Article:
One of my principles of constructive criticism is that one should generally be prepared to propose something positive. This doesn’t always work–sometimes you know one solution won’t work before you have an alternative, but generally I think it’s a good rule. So having said some negative things about the Together for the Gospel statement, I think I should say something about what I do believe.
As I thought about this project, I came to realize more and more that there are differences between what I consider the core of my experience and the logical center of my beliefs. But as I thought even more about it, they seemed to come back together. I see both now as kind of the layers of an onion, but we start at the center and move out, the core being the most essential, and the outer layers less so. I have previously discussed the importance of distinguishing essential and non-essential doctrines in order to have some unity or coherence of the faith, but at the same time be able to include and celebrate appropriate diversity. I think my best reasonable length statement on this is Unity, Diversity, and Confusion. You can follow some links from there. I also listed four doctrinal items that I hold as essential, which I derived from Elgin Hushbeck Jr.’s Consider Christianity books. (You can see a brief summary at Understanding Christian Apologetics.) But neither of those provides either the reason why I would consider those things essential, nor does it put the life into it.
I’m going to try to be brief on each of these entries (STOP LAUGHING!), but I will make a number of entries in this series. In the early stages I’ll be making statements that I will leave to back up later, and also I will use scriptures without developing their interpretation from the context, but I will try to remember to tie up all the loose ends as I go on.
So what does put life into it? I believe the life gets there by putting the right thing at the center and then keeping it centered.
I represented my view here as an onion, so let me use a crude drawing to illustrate. The drawing is crude because any drawing I do will be crude.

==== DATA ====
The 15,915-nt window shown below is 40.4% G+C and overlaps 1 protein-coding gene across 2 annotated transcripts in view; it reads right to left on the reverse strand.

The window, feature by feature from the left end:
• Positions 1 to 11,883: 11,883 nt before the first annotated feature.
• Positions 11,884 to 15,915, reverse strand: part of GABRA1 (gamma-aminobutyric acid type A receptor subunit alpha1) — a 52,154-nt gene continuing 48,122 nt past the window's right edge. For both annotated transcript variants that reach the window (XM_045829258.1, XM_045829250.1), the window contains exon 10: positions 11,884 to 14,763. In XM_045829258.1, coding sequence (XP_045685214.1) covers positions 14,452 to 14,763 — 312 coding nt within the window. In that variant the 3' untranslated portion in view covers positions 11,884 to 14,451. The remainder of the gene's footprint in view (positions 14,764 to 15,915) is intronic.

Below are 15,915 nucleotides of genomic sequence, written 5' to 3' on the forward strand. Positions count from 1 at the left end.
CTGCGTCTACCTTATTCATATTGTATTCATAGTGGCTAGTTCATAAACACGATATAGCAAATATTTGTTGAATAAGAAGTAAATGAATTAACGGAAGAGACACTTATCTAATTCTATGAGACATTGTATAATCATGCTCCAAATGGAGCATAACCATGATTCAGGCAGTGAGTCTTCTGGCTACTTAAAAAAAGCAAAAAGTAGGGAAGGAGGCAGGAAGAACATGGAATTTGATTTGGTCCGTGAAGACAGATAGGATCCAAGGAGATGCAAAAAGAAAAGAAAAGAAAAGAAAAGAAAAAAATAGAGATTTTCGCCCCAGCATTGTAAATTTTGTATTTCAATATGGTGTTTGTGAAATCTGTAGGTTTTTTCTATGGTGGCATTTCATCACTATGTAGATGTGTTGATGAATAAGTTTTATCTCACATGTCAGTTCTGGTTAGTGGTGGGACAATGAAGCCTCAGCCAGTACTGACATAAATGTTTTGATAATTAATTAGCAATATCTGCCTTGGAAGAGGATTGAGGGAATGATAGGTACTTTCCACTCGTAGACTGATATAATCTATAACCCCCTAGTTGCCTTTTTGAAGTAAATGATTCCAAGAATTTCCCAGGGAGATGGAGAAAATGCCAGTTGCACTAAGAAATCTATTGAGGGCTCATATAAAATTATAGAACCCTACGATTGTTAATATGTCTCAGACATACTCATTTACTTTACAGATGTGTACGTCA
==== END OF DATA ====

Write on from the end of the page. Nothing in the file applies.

How do I arrive at the incarnation as the central doctrine. I start from scripture:
1Loved ones, don’t believe every spirit, but test the spirits to see whether they are from God. For many false prophets have gone out into the world. 2In this way you can know the spirit of God. Every spirit that confesses that Jesus has come in the flesh is from God, 3but every spirit that does not confess Jesus is not from God. — 1 John 4:7 (TFBV)
“Jesus has come in the flesh” means that God was among us, incarnate, i.e., in the flesh. I tie this directly to the two laws that Jesus expressed, love for God and love for others. How does that work? First, love for God. The incarnation is actually the reverse of this, God’s love for us. And yet, “we love, because he loved us first” (1 John 4:19). Thus our love for God, the first command, is simply the result of God’s love for us, expressed when “God so loved the world” that he gave.”
I further tie this core to the test of the spirits in 1 Corinthians 12:3. To call Jesus Lord is, I believe, to accept the incarnation. The book of Hebrews provides us with the two sides of the great high priest, both of which are required for Jesus to be the precisely correct high priest that he was. You can see a more detailed discussion of this idea in my post Jesus as Human and Divine Priest on my Participatory Bible Study blog.
I will develop my view of the incarnation, which I believe is fully consistent with an orthodox understanding of the same doctrine in several posts. Besides the basic definition, Jesus as fully divine and fully human, the key characteristics I see in this doctrine are:
- Done for us, for humanity
- Not earned, in fact, conceptually impossible to truly think of it as earned
- Empowering, God’s power brought near.
(I reserve the right to work on defining this list better as I post through this series.)
Once I have discussed these characteristics, I will go to the parallel topics of how we know or comprehend the incarnation, and how we implement incarnational living.
In particular I want to note that I differ here with many liberal theologians who would hold the ethical teachings of Jesus at the core of Christianity. I do believe that the teachings of Jesus should be central, but I believe that they are imparted to us, understood by us, and only implemented by us by means of the incarnation itself. In fact, as purely ethical teachings, I don’t think they would have driven the founding of the Christian religion, and I don’t think they are unique enough to stand on their own.
Christianity can’t retreat into being simply a system of ethics. It involves ethics, but it also involves redemption and empowering, the means of creating ethical people by redemption, but even more the means of bringing people into touch with God.
To be continued and continued and continued . . .